Braves execs say it's 'business as usual' following spinoff

ATLANTA -- Braves executives say business will continue as usual under a new ownership structure following a spinoff from Liberty Media.

Perhaps most notable is fans will be able to purchase stock in the newly created Atlanta Braves Holdings Inc. and become owners of the team.

Plans for the spinoff were announced last year and made final in a vote by Liberty stockholders, led by chairman John Malone, on Monday.

Braves chairman Terry McGuirk and president Derek Schiller will continue in their lead roles in the team and The Battery Atlanta, the mixed-use development adjacent to Truist Park that includes business, a hotel, restaurants, a concert venue and other properties.

"So no surprises here, no changes really," McGuirk said Tuesday. "The purpose here today is we absolutely want to tell you that it's business as usual. There are no changes to how we operate. I am still the control person of the team."

The mantra of business as usual also was relayed by general manager Alex Anthopoulos, who said he has been given approval to spend before the Aug. 1 trade deadline.

"Basically the same trade deadline conversation I've had with them all the time," Anthopoulos said. "'Hey, what do you think about adding payroll?' A quick yes. Payroll has climbed each year because of the way the operation is going with the fan base and the business side doing a great job. Things are exactly the same.

"Payroll has gone up every year. I've always had money at the trade deadline. It's great. No changes on our end."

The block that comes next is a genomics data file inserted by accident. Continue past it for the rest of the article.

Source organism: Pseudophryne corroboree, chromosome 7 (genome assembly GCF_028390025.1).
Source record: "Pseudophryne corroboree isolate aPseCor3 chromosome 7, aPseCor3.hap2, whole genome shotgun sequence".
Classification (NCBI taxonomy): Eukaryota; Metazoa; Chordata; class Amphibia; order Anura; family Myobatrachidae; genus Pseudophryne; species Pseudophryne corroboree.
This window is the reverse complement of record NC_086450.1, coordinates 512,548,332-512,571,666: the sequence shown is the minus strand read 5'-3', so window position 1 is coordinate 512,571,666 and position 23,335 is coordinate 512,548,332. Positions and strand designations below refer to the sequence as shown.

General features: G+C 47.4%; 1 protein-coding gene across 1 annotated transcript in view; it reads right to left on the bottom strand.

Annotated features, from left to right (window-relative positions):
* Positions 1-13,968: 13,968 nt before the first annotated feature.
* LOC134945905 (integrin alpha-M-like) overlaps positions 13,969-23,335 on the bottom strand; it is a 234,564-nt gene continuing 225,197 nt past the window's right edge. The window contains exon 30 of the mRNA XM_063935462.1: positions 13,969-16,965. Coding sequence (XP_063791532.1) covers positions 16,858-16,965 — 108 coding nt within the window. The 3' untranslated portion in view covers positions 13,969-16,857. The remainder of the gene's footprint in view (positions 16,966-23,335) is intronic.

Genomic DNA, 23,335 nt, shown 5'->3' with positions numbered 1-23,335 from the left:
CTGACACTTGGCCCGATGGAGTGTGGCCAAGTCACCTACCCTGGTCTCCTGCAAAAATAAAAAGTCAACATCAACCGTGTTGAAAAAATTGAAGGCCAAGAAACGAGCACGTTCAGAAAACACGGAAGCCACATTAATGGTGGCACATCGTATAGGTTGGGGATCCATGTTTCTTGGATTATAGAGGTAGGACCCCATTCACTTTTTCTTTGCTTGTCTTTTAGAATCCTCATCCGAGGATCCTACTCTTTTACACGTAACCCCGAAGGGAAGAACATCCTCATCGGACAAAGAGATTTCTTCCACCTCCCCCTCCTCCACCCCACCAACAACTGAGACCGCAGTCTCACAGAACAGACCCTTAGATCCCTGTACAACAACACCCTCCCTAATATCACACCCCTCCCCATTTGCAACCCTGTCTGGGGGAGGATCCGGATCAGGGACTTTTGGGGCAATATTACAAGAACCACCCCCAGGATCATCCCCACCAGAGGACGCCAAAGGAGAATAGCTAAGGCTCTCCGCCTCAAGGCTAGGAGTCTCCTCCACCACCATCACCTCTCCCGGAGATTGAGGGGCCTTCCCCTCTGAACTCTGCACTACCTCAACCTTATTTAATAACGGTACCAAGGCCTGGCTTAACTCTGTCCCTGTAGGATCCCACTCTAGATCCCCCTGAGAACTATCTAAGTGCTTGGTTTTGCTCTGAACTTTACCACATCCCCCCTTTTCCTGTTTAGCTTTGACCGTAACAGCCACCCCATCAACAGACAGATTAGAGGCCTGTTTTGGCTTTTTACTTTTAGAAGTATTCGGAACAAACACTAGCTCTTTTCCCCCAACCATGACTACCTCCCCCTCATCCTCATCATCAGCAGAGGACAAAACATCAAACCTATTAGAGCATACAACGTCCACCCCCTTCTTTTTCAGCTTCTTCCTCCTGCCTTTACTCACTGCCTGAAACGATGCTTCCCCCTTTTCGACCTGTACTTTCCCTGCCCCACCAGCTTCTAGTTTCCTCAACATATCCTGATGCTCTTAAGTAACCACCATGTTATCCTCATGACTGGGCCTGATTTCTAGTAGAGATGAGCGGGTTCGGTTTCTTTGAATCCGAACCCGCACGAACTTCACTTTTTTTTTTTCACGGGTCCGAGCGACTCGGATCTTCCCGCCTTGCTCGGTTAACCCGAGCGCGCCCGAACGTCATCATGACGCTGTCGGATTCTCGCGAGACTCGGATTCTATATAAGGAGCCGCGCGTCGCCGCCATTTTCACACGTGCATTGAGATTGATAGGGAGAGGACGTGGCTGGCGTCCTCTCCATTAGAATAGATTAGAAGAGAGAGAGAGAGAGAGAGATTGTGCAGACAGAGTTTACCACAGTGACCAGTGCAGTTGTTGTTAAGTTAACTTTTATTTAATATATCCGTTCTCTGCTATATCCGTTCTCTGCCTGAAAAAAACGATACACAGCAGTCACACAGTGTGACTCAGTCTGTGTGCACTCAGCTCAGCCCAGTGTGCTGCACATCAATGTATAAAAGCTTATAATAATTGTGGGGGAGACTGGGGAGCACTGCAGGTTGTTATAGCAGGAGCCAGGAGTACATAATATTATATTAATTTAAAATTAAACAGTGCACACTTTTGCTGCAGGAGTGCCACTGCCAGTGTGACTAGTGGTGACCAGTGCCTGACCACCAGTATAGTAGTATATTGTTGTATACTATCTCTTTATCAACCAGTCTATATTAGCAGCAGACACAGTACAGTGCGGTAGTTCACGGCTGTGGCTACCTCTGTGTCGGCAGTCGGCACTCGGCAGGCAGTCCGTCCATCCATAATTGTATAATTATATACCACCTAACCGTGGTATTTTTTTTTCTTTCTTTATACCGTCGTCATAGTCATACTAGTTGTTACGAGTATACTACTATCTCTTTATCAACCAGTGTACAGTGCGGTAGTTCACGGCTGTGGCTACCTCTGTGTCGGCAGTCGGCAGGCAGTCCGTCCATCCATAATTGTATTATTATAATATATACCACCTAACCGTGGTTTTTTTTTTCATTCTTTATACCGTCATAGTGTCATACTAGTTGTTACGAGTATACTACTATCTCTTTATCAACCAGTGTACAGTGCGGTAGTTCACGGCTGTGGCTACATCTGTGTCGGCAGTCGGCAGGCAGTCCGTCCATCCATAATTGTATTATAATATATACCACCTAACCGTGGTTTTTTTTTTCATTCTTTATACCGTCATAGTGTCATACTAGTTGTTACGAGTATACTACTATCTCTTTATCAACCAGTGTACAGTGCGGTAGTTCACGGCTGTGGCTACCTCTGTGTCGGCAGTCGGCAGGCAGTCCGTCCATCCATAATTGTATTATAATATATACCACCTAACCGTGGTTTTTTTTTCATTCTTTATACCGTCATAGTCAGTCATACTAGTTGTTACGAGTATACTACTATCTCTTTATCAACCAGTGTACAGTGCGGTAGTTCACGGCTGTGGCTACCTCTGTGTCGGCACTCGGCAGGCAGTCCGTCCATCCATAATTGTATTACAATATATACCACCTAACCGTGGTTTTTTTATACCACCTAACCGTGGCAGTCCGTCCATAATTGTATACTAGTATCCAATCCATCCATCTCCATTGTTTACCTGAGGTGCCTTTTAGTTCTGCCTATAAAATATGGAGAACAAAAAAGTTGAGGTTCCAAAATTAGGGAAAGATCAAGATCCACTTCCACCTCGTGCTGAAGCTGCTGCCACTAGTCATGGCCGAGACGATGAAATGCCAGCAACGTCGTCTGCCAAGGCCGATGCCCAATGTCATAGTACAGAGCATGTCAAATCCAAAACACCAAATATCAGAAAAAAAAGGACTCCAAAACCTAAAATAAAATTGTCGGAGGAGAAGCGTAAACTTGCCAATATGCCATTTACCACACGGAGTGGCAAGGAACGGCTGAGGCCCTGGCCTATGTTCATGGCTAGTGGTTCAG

Attendance has climbed each year since the Braves opened Truist Park in 2017, including last season's total of 3,129,931. Profits also have risen, especially after the Braves' 2021 World Series championship, the first for the franchise since 1995.

The split from Liberty Media could make it easier for the Braves to be sold to a private buyer.

"There's been no conversations and no indications whatsoever of that direction," McGuirk said.

This season's average attendance of 39,265 ranks third in the majors and is the Braves' highest since 2000.

The profits have enabled the team to sign many of its core players to long-term contracts.

Now fans will have an opportunity to claim a piece of the team.

"It's a unique novelty where if you're a fan of this team, you can also become an owner of the team and own stock," Schiller said. "That in a way is very exciting.

"It maybe connects a further connection fans can have with their team. They can come here and follow us and by the way, at least today, for about the cost of a ticket you can buy a piece of the Atlanta Braves. That unto itself is pretty interesting and may be fun to watch."